written in October 2007 by Jimmy
updated in 2010 by Jane Cunningham
I wanted to pass along
information on a relatively new place to bird. Bridgestone/Firestone is
allowing access to a nature preserve at the corner of SW15th and Council
Road which is just north of the now vacant Dayton Tire Plant owned by
Bridgestone. This land was recently donated to Oklahoma City for use as
a nature preserve and the adjacent area for a new school.
There is a nice wide trail along a tree lined creek from a
grassy parking area at the corner of SW 15th. It generally runs
east-west and goes about 2/3 to 3/4 of a mile east to the sand company
on the east end. There are several footbridge crossings and several
picnic tables along the trail. About a half mile in there is a trail
that heads south up a small embankment. There is a fair size pond with
small willows and cottonwoods around it.
There is a two-track road
heading east and one heading south across an open field. I didn't
explore either of these to see how far they went.
I was there in early
October in the afternoon so birding wasn't great but I found Cardinal,
Blue Jay, Robin, Carolina Wren, Red-tail Hawk near a nest, Brown
Thrasher, Lesser Yellowlegs, Little Blue, Green-wing Teal, Coot,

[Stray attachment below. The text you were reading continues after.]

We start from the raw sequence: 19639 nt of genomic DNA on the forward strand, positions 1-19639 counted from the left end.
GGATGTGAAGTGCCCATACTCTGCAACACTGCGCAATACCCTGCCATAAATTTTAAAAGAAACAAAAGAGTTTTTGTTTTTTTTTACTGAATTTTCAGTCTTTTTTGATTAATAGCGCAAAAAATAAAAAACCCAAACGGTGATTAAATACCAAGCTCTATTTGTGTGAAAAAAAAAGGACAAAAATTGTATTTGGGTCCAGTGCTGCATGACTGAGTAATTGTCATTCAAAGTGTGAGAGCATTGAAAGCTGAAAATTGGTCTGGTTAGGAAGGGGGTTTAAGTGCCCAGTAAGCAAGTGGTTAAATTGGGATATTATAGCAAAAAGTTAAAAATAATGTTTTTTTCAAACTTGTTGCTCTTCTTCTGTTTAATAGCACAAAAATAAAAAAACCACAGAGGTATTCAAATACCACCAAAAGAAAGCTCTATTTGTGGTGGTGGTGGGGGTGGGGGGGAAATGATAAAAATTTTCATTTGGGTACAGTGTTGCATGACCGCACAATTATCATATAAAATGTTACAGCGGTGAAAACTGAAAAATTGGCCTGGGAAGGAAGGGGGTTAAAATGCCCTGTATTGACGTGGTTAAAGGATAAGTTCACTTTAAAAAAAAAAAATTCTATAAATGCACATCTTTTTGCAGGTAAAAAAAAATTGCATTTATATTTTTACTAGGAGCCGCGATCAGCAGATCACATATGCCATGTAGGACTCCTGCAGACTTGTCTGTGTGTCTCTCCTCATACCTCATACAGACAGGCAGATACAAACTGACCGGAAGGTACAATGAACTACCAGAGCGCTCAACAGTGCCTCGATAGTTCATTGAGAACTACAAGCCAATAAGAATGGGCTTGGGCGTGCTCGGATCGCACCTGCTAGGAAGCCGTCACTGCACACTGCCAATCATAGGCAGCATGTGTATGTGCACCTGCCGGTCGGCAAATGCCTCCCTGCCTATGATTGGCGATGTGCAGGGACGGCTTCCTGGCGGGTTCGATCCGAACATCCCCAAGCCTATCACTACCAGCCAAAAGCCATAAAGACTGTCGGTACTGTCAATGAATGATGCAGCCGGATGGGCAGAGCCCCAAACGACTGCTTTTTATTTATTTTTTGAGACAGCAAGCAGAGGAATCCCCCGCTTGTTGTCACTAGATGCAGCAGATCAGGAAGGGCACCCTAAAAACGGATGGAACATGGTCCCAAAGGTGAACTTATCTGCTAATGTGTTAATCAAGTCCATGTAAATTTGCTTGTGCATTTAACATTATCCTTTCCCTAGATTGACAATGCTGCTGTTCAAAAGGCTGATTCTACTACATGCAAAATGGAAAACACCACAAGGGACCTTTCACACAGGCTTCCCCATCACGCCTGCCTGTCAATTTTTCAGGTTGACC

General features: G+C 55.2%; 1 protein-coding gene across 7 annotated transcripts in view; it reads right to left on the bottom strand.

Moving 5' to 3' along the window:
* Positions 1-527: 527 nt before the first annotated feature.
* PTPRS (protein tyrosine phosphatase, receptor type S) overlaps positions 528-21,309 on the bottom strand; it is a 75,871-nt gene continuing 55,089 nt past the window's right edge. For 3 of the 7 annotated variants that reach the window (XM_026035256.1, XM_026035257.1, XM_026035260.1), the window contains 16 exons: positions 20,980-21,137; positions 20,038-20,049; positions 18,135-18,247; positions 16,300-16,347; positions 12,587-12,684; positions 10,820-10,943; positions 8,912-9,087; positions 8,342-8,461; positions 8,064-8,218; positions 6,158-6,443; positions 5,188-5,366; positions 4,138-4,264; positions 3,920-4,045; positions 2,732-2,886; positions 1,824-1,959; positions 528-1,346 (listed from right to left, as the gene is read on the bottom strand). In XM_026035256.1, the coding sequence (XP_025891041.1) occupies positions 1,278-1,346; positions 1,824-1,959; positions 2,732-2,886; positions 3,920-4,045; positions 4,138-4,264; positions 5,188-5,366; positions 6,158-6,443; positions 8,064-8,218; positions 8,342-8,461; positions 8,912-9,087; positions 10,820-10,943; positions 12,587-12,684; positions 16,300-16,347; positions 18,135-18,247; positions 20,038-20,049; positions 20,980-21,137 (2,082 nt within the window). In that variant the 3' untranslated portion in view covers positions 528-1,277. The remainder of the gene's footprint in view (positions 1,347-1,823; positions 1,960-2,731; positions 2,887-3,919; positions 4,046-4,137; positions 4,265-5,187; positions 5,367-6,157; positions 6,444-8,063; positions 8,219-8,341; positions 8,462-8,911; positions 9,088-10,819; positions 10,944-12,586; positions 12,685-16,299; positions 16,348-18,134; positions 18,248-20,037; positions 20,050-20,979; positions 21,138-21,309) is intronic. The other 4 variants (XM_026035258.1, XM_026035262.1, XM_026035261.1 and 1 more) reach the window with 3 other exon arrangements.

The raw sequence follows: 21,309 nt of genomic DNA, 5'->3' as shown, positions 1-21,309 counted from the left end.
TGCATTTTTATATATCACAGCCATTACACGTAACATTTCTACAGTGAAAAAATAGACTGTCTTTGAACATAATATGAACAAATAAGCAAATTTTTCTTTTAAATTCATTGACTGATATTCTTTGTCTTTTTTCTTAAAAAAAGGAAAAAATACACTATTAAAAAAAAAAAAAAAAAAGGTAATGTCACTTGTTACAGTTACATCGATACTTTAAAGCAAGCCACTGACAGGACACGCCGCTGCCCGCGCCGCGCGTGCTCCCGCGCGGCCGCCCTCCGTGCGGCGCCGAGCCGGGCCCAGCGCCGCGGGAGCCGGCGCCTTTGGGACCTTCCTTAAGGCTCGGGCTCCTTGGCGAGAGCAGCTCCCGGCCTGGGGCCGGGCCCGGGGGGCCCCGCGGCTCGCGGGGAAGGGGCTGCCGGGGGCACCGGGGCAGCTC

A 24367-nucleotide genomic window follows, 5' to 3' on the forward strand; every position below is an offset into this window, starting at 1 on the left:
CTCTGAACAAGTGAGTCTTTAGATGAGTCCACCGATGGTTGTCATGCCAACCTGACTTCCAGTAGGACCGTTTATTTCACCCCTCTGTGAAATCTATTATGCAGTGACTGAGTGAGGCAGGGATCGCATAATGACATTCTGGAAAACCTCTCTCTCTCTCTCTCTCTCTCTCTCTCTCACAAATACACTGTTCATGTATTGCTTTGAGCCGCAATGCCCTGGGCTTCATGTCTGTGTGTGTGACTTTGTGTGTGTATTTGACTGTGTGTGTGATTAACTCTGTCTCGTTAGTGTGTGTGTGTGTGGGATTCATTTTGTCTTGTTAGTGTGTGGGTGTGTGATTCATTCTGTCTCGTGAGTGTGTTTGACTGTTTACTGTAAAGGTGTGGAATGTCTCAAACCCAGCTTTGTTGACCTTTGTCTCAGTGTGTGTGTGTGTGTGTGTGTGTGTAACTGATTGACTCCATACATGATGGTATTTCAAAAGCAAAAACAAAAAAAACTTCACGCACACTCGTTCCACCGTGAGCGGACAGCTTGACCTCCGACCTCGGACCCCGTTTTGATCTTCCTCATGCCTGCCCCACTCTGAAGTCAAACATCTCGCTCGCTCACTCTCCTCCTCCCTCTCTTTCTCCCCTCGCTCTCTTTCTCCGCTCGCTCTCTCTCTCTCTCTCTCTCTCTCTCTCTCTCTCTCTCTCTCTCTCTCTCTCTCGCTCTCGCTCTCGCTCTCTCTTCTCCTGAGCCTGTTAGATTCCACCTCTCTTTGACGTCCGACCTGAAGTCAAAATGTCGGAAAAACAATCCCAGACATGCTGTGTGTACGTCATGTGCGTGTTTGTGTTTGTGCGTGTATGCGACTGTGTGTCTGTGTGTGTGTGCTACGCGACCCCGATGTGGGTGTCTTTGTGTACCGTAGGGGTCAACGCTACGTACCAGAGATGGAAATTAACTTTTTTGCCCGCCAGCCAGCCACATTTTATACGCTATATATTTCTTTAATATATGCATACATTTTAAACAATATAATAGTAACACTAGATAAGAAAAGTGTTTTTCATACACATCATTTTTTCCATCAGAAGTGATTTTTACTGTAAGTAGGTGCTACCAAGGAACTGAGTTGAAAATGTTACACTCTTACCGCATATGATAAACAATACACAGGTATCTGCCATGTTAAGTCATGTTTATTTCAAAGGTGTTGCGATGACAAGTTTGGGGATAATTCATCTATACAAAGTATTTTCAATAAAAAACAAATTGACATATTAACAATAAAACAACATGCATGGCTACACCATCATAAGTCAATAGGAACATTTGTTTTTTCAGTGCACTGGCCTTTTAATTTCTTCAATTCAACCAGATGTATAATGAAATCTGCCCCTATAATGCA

Pied-billed Grebe and Song Sparrow in about 30 minutes.
I also had a large number
of butterflies flying around in the understory and open areas along the
trail. Most were Monarchs.
There is another slightly
larger parking area on the east end of SW 15th just before the sand
companies. Be aware that there is a pipe gate at both ends and neither
were open. There is room for two cars to pull off the road at the west
end and room for several cars to pull into a field on the east end. You
walk thru the open field on the east end along the fence to a concrete
bridge to access the trail from that end. Also, if you visit during the
week, there will be considerable truck traffic heading into the sand
company and trash trucks heading into the dump.
Update from Jane
Cummingham, June 2010
area has been donated by Oklahoma City to the Western Heights School
system. The school district will be building an elementary school
adjacent to it, probably in 2011. The goal is to make it easy for
classes and the public to enter the area and enjoy the 40 acres,
learning about wildlife.
The Audubon Society of
Central Oklahoma recently got a 10K grant from Chesapeake Energy to help
develop it into a nice wildlife and educational area and is working with
the school district and Land Legacy. We will be moving boulders in for
sitting areas for classes, and resting locations. Red Cedars are in the
process of being removed. The trail has been mulched most of the way,
and kept up by a wildlife area Project Manager from the school district
and his helper. They will clean up the stream that runs along and
through the area. The pond is not always full since it is only filled by
a nearby well and the city has removed the power that went to the pumps
to fill the pond. We also have talked about making a wildlife viewing